TALLAHASSEE — In light of one of the most emotional issues of the 2022 legislative session, Gov. Ron DeSantis on Friday vetoed a measure that would have overhauled the state’s child support laws.
DeSantis’ veto marked the third time that support system change advocates have successfully pushed bills through the legislature, only to have them snuffed out. Former Gov. Rick Scott twice vetoed such legislation, with a 2016 standoff over the matter resulting in a near-riot outside Scott’s office.
This year’s bill would have partially eliminated permanent alimony and set maximum payments based on the length of marriage. As in the past, the measure caused emotional debates in the legislative period that ended in March.
One of the most controversial parts of the bill (SB 1796) would have changed the process for changing alimony payments when those who paid want to retire. Critics argued the proposal threatened to impoverish older ex-spouses who were housewives and relied on payments.
Friday’s veto letter from DeSantis highlighted concerns about the bill, which would allow ex-spouses to change existing child support agreements.
“If CS/CS/SB 1796 were to become law and become effective retrospectively, as the legislature intended, it would affect unconstitutionally acquired rights under certain pre-existing marriage agreements,” the governor wrote.
Many ex-spouses who appeared before legislative committees to speak against the bill said they agreed to give up assets at the time of their divorce in exchange for permanent alimony.
However, proponents of the revision argued that the bill would “modernize” Florida’s child support laws by making the process fairer and more predictable for families of divorce.
“We are incredibly disappointed at the veto of this much-needed law. Today, Gov. DeSantis put divorce attorneys ahead of Florida families and parents who love their children and want to be a part of their lives,” said Marc Johnson, a Tampa attorney who is president of the pro-revision group Florida Family Fairness, according to a prepared statement Explanation.
Under the measure, people married for less than three years would not be eligible for alimony, and people married for 20 years or more would be eligible for payments for up to 75 percent of the marriage’s length.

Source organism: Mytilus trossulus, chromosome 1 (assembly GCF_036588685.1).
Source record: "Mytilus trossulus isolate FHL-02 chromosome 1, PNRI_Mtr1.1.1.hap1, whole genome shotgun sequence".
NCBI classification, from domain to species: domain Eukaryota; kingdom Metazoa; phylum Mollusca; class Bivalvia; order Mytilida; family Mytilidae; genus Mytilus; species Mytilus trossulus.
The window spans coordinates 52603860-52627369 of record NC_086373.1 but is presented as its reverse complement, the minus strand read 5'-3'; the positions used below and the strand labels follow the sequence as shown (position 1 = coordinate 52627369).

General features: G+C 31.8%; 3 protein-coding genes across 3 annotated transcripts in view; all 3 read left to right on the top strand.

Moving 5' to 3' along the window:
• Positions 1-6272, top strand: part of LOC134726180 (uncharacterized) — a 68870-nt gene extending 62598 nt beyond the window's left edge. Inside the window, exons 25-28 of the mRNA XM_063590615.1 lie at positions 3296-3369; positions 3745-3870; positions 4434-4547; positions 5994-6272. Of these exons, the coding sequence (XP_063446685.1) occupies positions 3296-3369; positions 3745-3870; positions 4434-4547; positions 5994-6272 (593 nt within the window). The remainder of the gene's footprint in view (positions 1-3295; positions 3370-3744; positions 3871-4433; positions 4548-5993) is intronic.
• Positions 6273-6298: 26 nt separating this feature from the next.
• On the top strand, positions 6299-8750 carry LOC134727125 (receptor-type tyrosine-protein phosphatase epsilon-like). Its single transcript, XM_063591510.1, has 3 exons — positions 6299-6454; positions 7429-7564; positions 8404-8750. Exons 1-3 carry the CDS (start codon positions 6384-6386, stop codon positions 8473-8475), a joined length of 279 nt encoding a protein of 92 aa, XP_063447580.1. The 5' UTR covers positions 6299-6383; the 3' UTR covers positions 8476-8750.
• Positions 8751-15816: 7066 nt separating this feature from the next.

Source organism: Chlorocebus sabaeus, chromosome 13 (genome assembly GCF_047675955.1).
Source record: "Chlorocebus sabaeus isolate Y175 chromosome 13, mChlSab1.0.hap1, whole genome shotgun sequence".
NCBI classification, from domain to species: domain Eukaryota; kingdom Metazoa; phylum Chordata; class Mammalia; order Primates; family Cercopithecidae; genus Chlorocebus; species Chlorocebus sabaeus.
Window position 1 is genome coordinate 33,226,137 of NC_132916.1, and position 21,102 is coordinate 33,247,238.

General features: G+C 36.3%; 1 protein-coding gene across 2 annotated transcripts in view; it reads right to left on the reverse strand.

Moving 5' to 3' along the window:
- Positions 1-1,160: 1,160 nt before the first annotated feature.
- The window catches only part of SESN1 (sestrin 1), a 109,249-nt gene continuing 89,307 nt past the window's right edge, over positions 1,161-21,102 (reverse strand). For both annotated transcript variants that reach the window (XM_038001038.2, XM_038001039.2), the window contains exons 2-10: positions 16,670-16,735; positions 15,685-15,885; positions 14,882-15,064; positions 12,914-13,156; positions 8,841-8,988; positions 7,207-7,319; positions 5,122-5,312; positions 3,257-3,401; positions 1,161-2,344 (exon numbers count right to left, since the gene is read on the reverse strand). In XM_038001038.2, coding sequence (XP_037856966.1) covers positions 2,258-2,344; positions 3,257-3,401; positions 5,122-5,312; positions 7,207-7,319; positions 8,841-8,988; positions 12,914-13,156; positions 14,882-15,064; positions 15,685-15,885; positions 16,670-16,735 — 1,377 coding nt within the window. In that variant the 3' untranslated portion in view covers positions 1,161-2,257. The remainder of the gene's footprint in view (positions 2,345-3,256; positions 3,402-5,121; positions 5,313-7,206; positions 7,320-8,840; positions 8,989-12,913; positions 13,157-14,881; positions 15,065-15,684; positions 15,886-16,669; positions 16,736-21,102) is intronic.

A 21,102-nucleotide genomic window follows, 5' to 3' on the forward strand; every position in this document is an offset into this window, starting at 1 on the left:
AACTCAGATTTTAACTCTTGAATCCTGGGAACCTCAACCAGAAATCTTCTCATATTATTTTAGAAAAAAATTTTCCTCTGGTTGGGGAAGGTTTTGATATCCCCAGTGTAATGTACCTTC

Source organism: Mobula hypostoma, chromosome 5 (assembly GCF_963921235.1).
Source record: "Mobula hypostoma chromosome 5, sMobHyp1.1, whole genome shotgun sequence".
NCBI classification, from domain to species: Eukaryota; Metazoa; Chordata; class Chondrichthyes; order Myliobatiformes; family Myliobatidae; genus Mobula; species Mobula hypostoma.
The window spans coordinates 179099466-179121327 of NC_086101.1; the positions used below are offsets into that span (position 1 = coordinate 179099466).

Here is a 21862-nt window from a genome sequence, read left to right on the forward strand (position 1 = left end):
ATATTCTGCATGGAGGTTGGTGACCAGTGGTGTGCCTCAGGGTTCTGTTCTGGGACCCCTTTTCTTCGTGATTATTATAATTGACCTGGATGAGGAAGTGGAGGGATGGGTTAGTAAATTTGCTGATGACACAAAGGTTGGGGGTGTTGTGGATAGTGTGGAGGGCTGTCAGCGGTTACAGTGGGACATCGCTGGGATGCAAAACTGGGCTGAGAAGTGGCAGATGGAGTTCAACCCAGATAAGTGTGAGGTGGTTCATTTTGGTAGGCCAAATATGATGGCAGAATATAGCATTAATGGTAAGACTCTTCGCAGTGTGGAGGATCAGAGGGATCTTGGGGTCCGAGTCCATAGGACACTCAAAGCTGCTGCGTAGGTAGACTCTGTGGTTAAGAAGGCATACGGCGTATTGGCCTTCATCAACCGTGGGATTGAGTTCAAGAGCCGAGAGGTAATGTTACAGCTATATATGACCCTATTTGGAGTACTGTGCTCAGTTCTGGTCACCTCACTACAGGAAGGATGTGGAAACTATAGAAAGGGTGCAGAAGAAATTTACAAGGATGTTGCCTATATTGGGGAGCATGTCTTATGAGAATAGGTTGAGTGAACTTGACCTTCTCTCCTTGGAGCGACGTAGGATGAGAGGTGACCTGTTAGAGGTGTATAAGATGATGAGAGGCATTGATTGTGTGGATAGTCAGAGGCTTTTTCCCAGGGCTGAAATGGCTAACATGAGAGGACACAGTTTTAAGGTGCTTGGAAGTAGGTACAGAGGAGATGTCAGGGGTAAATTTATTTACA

Another part of the bill would have required judges to begin with a “presumption” that children should divide their time evenly between parents. Scott largely based his 2016 veto of a child support bill on a similar child-sharing provision.
The Florida Bar’s Family Law Division, which campaigned against the bill, thanked the governor “for understanding the bad precedent that retroactivity” of the measure would have set.
“If this law had been signed, it would have turned thousands upon thousands of settlements on their head, courts would have defaulted and the lives of many Floridians would have been upset,” said the statement, which was shared with Section Chair Philip Wartenberg. and the immediate past chair, Heather Apicella. called.
People and organizations on both sides of the issue have lobbied heavily for the DeSantis office.
The group First Wives Advocacy tweeted Friday that they had served DeSantis a petition with more than 2,000 signatures asking for a veto.
As of Friday, the governor’s office had received 5,939 emails in support of the bill and 1,250 against, along with 349 phone calls for and 289 against the measure.
When asked for a list of phone calls and emails about the bill, the DeSantis office also provided excerpts of messages asking the governor to veto it.
A memo by Felice Schulaner argued that the changes in child support would primarily harm women and families.
“The likely consequences are that women will largely be hit hardest, especially women who have divorced after long marriages where they may have put their careers on hold to support their now ex-husbands. How many women are forced into poverty? “How many women are going to lose their homes?” said part of Schulaner’s message. “I understand that your wealthy male friends may want to divorce their wives for a new model, but the unfairness of that is extraordinary.”
In another message, Murielle Fournier wrote that she had reached an “amicable global settlement” with her ex-husband “in good faith.” According to the agreement, her ex-husband is not allowed to change his payments.
“It’s a contract I have under applicable law. I work and need to rent a room because I can’t afford to rent my own apartment. I don’t own a house, no retirement savings. No nest egg. This bill will ruin me financially,” she wrote.
CBS Miami team